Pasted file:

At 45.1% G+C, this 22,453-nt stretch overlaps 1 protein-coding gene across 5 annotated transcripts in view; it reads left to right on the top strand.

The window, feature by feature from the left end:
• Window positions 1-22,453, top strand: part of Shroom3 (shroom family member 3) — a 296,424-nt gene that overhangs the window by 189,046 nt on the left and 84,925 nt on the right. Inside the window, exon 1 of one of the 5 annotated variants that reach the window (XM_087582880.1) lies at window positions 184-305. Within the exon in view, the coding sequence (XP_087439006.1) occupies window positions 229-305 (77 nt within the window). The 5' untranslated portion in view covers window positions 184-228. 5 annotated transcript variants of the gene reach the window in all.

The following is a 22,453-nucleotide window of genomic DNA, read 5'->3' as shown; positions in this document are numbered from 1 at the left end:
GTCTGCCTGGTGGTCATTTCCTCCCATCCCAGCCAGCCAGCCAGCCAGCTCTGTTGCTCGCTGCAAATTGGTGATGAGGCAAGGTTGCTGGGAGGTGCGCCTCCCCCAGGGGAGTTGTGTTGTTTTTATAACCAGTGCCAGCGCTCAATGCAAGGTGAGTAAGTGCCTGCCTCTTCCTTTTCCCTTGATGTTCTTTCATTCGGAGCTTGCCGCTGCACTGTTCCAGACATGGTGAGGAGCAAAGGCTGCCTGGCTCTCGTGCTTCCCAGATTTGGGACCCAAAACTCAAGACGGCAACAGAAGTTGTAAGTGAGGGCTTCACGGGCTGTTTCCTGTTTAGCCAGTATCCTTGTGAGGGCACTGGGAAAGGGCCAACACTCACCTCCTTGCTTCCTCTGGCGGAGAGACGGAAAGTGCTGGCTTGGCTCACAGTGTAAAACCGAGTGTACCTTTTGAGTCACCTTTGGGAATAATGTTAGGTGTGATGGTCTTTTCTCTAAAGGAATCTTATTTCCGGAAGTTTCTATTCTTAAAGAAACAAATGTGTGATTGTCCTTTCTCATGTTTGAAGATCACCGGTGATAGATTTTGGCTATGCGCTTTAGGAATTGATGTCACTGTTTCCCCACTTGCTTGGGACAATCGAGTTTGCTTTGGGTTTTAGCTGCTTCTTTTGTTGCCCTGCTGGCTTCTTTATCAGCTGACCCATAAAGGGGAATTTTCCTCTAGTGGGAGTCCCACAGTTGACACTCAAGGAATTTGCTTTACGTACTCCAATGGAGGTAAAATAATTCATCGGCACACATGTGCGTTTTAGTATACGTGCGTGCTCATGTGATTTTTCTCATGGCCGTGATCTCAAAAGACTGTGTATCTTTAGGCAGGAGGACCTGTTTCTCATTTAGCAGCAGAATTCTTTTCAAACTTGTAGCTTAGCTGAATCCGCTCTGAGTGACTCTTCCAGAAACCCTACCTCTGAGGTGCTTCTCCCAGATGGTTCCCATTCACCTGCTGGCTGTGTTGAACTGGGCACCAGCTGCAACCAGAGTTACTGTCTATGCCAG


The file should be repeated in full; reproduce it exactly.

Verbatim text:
At 45.1% G+C, this 22,453-nt stretch overlaps 1 protein-coding gene across 5 annotated transcripts in view; it reads left to right on the top strand.

The window, feature by feature from the left end:
• Window positions 1-22,453, top strand: part of Shroom3 (shroom family member 3) — a 296,424-nt gene that overhangs the window by 189,046 nt on the left and 84,925 nt on the right. Inside the window, exon 1 of one of the 5 annotated variants that reach the window (XM_087582880.1) lies at window positions 184-305. Within the exon in view, the coding sequence (XP_087439006.1) occupies window positions 229-305 (77 nt within the window). The 5' untranslated portion in view covers window positions 184-228. 5 annotated transcript variants of the gene reach the window in all.

The following is a 22,453-nucleotide window of genomic DNA, read 5'->3' as shown; positions in this document are numbered from 1 at the left end:
GTCTGCCTGGTGGTCATTTCCTCCCATCCCAGCCAGCCAGCCAGCCAGCTCTGTTGCTCGCTGCAAATTGGTGATGAGGCAAGGTTGCTGGGAGGTGCGCCTCCCCCAGGGGAGTTGTGTTGTTTTTATAACCAGTGCCAGCGCTCAATGCAAGGTGAGTAAGTGCCTGCCTCTTCCTTTTCCCTTGATGTTCTTTCATTCGGAGCTTGCCGCTGCACTGTTCCAGACATGGTGAGGAGCAAAGGCTGCCTGGCTCTCGTGCTTCCCAGATTTGGGACCCAAAACTCAAGACGGCAACAGAAGTTGTAAGTGAGGGCTTCACGGGCTGTTTCCTGTTTAGCCAGTATCCTTGTGAGGGCACTGGGAAAGGGCCAACACTCACCTCCTTGCTTCCTCTGGCGGAGAGACGGAAAGTGCTGGCTTGGCTCACAGTGTAAAACCGAGTGTACCTTTTGAGTCACCTTTGGGAATAATGTTAGGTGTGATGGTCTTTTCTCTAAAGGAATCTTATTTCCGGAAGTTTCTATTCTTAAAGAAACAAATGTGTGATTGTCCTTTCTCATGTTTGAAGATCACCGGTGATAGATTTTGGCTATGCGCTTTAGGAATTGATGTCACTGTTTCCCCACTTGCTTGGGACAATCGAGTTTGCTTTGGGTTTTAGCTGCTTCTTTTGTTGCCCTGCTGGCTTCTTTATCAGCTGACCCATAAAGGGGAATTTTCCTCTAGTGGGAGTCCCACAGTTGACACTCAAGGAATTTGCTTTACGTACTCCAATGGAGGTAAAATAATTCATCGGCACACATGTGCGTTTTAGTATACGTGCGTGCTCATGTGATTTTTCTCATGGCCGTGATCTCAAAAGACTGTGTATCTTTAGGCAGGAGGACCTGTTTCTCATTTAGCAGCAGAATTCTTTTCAAACTTGTAGCTTAGCTGAATCCGCTCTGAGTGACTCTTCCAGAAACCCTACCTCTGAGGTGCTTCTCCCAGATGGTTCCCATTCACCTGCTGGCTGTGTTGAACTGGGCACCAGCTGCAACCAGAGTTACTGTCTATGCCAG